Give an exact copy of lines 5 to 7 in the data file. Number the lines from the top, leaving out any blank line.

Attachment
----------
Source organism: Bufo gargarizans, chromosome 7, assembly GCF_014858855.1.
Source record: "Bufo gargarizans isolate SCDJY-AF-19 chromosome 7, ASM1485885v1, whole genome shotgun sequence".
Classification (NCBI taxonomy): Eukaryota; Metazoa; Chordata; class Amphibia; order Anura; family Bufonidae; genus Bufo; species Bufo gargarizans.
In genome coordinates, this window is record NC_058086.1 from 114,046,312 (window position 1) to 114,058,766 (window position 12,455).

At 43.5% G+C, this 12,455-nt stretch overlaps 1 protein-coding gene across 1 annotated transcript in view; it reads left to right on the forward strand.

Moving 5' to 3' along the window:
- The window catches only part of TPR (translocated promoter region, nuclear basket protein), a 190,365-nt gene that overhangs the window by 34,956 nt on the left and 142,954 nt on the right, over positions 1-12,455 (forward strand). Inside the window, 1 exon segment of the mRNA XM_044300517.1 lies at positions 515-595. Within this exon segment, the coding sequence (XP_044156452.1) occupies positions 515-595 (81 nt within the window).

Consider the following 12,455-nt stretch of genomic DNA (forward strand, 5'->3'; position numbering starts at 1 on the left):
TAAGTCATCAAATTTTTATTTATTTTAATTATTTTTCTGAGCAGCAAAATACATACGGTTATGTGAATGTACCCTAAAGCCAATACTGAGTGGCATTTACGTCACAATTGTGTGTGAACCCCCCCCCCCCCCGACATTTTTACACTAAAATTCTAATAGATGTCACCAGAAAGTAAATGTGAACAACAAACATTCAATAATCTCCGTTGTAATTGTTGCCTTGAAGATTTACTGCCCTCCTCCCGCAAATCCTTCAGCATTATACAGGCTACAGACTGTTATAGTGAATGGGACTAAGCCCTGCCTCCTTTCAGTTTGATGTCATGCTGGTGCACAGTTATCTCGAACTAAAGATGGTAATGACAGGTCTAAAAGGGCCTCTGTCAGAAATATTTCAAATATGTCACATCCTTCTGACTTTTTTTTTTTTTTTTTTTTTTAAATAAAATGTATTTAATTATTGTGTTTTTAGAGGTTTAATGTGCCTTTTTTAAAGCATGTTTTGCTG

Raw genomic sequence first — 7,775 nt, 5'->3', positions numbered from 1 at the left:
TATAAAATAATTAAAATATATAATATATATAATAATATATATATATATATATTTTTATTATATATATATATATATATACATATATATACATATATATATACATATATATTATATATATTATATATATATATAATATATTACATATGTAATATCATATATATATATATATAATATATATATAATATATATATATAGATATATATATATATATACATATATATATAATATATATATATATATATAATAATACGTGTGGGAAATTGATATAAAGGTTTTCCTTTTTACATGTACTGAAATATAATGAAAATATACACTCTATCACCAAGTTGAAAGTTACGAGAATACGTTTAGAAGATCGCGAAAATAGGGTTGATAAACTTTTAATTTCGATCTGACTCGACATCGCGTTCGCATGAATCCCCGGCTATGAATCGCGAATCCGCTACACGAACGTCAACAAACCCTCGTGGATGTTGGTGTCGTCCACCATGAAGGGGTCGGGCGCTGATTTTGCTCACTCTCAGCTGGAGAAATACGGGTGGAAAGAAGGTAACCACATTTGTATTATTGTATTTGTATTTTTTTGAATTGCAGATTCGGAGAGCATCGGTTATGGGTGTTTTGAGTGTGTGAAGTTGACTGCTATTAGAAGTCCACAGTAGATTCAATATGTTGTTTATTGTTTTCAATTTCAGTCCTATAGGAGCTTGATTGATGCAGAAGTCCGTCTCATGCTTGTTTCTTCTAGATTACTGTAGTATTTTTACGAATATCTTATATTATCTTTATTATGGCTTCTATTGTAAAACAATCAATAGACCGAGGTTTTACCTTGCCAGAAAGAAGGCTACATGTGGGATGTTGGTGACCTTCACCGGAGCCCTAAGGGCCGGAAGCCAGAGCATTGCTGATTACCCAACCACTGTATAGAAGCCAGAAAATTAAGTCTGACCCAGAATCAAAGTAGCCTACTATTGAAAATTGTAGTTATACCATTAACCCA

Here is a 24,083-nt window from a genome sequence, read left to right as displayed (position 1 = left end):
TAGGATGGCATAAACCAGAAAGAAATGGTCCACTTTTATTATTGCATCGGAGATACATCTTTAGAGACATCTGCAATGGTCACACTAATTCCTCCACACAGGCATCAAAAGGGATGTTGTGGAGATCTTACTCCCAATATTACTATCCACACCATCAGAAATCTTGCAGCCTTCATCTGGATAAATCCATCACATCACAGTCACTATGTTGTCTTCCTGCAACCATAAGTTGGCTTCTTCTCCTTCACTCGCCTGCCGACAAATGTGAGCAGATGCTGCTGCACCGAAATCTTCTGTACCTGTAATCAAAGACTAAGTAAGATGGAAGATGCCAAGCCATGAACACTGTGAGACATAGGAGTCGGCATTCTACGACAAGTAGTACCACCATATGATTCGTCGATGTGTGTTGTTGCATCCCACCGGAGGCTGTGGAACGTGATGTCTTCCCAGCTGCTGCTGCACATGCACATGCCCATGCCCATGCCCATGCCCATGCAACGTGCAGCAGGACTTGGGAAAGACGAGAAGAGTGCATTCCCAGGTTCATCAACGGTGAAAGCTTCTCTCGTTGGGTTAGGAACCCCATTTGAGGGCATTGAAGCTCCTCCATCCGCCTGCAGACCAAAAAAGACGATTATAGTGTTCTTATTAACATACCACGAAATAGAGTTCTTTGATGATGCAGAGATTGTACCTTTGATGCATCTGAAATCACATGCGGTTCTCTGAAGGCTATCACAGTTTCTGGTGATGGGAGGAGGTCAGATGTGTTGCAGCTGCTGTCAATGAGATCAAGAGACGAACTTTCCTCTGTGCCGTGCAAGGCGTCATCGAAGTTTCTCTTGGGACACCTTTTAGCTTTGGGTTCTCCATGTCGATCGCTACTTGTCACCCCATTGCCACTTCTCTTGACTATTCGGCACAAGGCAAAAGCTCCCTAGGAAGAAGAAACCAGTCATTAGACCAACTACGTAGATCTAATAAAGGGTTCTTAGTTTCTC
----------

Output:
At 43.5% G+C, this 12,455-nt stretch overlaps 1 protein-coding gene across 1 annotated transcript in view; it reads left to right on the forward strand.

Moving 5' to 3' along the window:
- The window catches only part of TPR (translocated promoter region, nuclear basket protein), a 190,365-nt gene that overhangs the window by 34,956 nt on the left and 142,954 nt on the right, over positions 1-12,455 (forward strand). Inside the window, 1 exon segment of the mRNA XM_044300517.1 lies at positions 515-595. Within this exon segment, the coding sequence (XP_044156452.1) occupies positions 515-595 (81 nt within the window).